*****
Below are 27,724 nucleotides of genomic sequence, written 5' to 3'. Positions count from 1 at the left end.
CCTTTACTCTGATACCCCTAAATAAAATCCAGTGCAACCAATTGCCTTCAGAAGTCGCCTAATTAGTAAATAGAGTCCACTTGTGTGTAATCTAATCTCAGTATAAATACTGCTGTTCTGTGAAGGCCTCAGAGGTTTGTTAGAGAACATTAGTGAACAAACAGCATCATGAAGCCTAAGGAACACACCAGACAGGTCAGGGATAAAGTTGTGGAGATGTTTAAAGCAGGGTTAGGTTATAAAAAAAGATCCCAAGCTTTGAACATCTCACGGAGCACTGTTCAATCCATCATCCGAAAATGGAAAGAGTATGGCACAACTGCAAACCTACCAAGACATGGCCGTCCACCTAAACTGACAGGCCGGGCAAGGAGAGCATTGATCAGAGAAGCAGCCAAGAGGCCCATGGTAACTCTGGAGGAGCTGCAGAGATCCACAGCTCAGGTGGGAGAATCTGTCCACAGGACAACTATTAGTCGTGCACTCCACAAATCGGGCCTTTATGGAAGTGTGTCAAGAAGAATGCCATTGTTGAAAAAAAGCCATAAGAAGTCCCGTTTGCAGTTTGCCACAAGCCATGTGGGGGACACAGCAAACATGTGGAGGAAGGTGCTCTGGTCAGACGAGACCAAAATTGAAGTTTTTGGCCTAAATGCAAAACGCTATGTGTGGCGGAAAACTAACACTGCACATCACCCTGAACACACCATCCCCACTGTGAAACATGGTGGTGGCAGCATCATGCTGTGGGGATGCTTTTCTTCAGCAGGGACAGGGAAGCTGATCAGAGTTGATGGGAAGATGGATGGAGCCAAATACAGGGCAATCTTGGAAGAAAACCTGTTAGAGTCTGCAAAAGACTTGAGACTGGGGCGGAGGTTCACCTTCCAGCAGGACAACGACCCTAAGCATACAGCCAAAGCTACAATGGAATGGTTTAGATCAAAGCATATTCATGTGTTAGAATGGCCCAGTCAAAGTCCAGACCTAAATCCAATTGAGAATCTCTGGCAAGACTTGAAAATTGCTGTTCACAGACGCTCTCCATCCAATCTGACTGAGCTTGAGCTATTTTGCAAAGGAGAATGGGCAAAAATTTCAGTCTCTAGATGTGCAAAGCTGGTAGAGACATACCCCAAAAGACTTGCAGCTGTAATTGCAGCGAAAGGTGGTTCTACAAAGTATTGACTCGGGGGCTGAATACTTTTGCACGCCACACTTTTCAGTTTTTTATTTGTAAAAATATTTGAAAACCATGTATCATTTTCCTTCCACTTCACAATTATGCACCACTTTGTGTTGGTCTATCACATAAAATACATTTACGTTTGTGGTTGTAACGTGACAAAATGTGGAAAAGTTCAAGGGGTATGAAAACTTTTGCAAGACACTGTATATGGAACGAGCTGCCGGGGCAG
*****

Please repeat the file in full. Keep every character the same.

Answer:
Below are 27,724 nucleotides of genomic sequence, written 5' to 3'. Positions count from 1 at the left end.
CCTTTACTCTGATACCCCTAAATAAAATCCAGTGCAACCAATTGCCTTCAGAAGTCGCCTAATTAGTAAATAGAGTCCACTTGTGTGTAATCTAATCTCAGTATAAATACTGCTGTTCTGTGAAGGCCTCAGAGGTTTGTTAGAGAACATTAGTGAACAAACAGCATCATGAAGCCTAAGGAACACACCAGACAGGTCAGGGATAAAGTTGTGGAGATGTTTAAAGCAGGGTTAGGTTATAAAAAAAGATCCCAAGCTTTGAACATCTCACGGAGCACTGTTCAATCCATCATCCGAAAATGGAAAGAGTATGGCACAACTGCAAACCTACCAAGACATGGCCGTCCACCTAAACTGACAGGCCGGGCAAGGAGAGCATTGATCAGAGAAGCAGCCAAGAGGCCCATGGTAACTCTGGAGGAGCTGCAGAGATCCACAGCTCAGGTGGGAGAATCTGTCCACAGGACAACTATTAGTCGTGCACTCCACAAATCGGGCCTTTATGGAAGTGTGTCAAGAAGAATGCCATTGTTGAAAAAAAGCCATAAGAAGTCCCGTTTGCAGTTTGCCACAAGCCATGTGGGGGACACAGCAAACATGTGGAGGAAGGTGCTCTGGTCAGACGAGACCAAAATTGAAGTTTTTGGCCTAAATGCAAAACGCTATGTGTGGCGGAAAACTAACACTGCACATCACCCTGAACACACCATCCCCACTGTGAAACATGGTGGTGGCAGCATCATGCTGTGGGGATGCTTTTCTTCAGCAGGGACAGGGAAGCTGATCAGAGTTGATGGGAAGATGGATGGAGCCAAATACAGGGCAATCTTGGAAGAAAACCTGTTAGAGTCTGCAAAAGACTTGAGACTGGGGCGGAGGTTCACCTTCCAGCAGGACAACGACCCTAAGCATACAGCCAAAGCTACAATGGAATGGTTTAGATCAAAGCATATTCATGTGTTAGAATGGCCCAGTCAAAGTCCAGACCTAAATCCAATTGAGAATCTCTGGCAAGACTTGAAAATTGCTGTTCACAGACGCTCTCCATCCAATCTGACTGAGCTTGAGCTATTTTGCAAAGGAGAATGGGCAAAAATTTCAGTCTCTAGATGTGCAAAGCTGGTAGAGACATACCCCAAAAGACTTGCAGCTGTAATTGCAGCGAAAGGTGGTTCTACAAAGTATTGACTCGGGGGCTGAATACTTTTGCACGCCACACTTTTCAGTTTTTTATTTGTAAAAATATTTGAAAACCATGTATCATTTTCCTTCCACTTCACAATTATGCACCACTTTGTGTTGGTCTATCACATAAAATACATTTACGTTTGTGGTTGTAACGTGACAAAATGTGGAAAAGTTCAAGGGGTATGAAAACTTTTGCAAGACACTGTATATGGAACGAGCTGCCGGGGCAG